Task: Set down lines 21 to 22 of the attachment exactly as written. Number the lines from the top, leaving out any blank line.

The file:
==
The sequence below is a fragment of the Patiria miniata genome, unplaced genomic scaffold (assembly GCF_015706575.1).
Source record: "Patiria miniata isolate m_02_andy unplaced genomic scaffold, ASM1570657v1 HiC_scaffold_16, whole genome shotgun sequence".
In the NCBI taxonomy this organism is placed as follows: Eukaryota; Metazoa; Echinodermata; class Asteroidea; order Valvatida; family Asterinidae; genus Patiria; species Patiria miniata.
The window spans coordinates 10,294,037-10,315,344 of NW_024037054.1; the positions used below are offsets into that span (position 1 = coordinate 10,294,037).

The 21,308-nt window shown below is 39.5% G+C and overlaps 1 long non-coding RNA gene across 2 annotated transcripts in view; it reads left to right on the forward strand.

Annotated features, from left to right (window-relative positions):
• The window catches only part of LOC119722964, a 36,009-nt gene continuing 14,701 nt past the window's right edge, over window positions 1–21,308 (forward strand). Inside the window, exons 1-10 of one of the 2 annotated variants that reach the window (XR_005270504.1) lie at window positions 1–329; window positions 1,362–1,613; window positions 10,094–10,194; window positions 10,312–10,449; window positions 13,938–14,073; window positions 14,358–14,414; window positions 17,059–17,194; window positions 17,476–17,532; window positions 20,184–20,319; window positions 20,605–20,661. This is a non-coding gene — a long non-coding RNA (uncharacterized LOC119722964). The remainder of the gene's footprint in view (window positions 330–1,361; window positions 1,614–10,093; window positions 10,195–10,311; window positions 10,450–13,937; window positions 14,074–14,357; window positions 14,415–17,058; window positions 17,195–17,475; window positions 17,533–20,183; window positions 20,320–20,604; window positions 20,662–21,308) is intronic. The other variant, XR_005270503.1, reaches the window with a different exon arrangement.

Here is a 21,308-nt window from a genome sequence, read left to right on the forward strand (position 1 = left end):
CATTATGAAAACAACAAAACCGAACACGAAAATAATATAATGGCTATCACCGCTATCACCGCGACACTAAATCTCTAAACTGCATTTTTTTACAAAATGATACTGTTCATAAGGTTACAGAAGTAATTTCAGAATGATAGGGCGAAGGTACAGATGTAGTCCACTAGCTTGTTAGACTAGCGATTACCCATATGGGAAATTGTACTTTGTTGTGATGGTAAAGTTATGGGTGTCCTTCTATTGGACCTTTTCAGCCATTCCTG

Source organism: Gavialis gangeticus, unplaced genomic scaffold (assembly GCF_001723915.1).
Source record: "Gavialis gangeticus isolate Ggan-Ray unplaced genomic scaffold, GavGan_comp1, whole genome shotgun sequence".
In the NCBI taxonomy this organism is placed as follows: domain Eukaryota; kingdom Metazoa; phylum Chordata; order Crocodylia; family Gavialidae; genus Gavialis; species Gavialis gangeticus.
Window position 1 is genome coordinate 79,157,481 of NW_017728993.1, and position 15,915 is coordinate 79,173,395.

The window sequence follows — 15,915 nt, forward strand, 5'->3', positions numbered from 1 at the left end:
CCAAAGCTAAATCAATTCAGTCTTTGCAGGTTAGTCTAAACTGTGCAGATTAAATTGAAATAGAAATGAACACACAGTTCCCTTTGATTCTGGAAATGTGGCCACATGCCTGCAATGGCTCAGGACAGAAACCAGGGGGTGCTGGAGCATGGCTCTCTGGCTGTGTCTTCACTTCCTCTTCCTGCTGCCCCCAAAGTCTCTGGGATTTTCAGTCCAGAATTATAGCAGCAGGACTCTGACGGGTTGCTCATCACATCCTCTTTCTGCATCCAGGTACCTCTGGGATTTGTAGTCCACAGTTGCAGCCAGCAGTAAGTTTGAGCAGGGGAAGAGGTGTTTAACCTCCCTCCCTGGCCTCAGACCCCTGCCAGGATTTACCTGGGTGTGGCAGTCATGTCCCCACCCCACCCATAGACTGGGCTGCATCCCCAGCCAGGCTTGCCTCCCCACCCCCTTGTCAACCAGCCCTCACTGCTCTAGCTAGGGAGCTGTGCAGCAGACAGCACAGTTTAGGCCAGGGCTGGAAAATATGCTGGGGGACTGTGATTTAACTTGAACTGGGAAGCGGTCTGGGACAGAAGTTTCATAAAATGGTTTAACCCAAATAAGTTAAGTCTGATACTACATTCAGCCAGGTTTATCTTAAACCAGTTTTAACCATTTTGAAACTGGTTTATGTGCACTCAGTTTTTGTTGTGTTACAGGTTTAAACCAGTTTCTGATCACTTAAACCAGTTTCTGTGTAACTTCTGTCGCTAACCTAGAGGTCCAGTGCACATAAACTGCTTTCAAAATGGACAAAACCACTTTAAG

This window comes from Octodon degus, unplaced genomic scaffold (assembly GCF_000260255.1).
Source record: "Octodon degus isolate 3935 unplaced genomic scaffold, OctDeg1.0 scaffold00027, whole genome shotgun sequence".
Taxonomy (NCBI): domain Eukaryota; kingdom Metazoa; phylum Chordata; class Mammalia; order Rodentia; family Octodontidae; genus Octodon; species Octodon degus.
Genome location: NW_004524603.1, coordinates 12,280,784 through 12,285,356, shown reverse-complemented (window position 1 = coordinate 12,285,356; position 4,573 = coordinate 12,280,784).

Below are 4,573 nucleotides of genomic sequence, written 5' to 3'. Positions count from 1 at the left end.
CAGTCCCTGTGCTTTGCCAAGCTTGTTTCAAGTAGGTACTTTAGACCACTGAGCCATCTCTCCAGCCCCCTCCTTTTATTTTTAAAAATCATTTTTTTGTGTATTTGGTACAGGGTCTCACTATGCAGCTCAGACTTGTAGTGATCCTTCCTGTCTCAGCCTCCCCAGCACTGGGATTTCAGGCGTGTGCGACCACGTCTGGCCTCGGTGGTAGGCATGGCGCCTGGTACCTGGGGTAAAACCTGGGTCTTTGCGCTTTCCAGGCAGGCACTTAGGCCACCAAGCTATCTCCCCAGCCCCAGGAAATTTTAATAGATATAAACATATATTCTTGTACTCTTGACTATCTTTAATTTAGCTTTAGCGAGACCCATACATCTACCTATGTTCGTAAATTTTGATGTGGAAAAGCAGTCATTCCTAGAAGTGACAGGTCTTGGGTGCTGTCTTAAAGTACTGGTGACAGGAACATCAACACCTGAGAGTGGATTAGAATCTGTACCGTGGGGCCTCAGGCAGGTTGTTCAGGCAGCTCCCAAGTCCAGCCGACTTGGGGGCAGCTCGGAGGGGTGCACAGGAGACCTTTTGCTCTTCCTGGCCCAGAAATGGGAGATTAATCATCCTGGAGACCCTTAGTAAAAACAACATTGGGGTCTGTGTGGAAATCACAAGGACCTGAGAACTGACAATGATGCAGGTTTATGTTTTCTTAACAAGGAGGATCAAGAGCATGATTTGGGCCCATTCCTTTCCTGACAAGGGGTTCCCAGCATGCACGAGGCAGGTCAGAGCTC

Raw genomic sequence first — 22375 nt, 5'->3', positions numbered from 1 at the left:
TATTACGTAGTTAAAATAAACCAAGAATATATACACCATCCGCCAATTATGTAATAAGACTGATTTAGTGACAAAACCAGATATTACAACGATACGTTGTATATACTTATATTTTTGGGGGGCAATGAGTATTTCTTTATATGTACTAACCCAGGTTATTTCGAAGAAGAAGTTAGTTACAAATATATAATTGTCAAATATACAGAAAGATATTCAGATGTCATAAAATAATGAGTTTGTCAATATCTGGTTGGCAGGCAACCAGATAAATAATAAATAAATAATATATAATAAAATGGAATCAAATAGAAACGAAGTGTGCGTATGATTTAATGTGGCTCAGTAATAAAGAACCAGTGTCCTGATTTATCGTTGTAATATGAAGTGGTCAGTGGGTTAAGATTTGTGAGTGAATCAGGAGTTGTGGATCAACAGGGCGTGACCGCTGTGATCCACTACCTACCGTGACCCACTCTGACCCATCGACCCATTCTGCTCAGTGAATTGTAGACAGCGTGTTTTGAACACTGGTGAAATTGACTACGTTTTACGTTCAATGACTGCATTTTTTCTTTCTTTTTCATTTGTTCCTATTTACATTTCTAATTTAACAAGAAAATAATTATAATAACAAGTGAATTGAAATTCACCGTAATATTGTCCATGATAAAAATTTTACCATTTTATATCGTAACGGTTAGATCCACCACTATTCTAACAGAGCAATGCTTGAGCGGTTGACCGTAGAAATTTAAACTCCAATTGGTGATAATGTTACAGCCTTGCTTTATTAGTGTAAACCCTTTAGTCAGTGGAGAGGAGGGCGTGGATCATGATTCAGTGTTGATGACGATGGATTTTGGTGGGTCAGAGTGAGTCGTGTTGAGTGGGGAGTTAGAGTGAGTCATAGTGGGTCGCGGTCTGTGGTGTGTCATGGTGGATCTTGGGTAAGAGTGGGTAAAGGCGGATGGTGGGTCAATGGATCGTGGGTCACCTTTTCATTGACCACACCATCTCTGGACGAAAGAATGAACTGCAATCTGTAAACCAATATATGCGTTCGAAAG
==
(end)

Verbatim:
CAGTCCCTGTGCTTTGCCAAGCTTGTTTCAAGTAGGTACTTTAGACCACTGAGCCATCTCTCCAGCCCCCTCCTTTTATTTTTAAAAATCATTTTTTTGTGTATTTGGTACAGGGTCTCACTATGCAGCTCAGACTTGTAGTGATCCTTCCTGTCTCAGCCTCCCCAGCACTGGGATTTCAGGCGTGTGCGACCACGTCTGGCCTCGGTGGTAGGCATGGCGCCTGGTACCTGGGGTAAAACCTGGGTCTTTGCGCTTTCCAGGCAGGCACTTAGGCCACCAAGCTATCTCCCCAGCCCCAGGAAATTTTAATAGATATAAACATATATTCTTGTACTCTTGACTATCTTTAATTTAGCTTTAGCGAGACCCATACATCTACCTATGTTCGTAAATTTTGATGTGGAAAAGCAGTCATTCCTAGAAGTGACAGGTCTTGGGTGCTGTCTTAAAGTACTGGTGACAGGAACATCAACACCTGAGAGTGGATTAGAATCTGTACCGTGGGGCCTCAGGCAGGTTGTTCAGGCAGCTCCCAAGTCCAGCCGACTTGGGGGCAGCTCGGAGGGGTGCACAGGAGACCTTTTGCTCTTCCTGGCCCAGAAATGGGAGATTAATCATCCTGGAGACCCTTAGTAAAAACAACATTGGGGTCTGTGTGGAAATCACAAGGACCTGAGAACTGACAATGATGCAGGTTTATGTTTTCTTAACAAGGAGGATCAAGAGCATGATTTGGGCCCATTCCTTTCCTGACAAGGGGTTCCCAGCATGCACGAGGCAGGTCAGAGCTC

Raw genomic sequence first — 22375 nt, 5'->3', positions numbered from 1 at the left: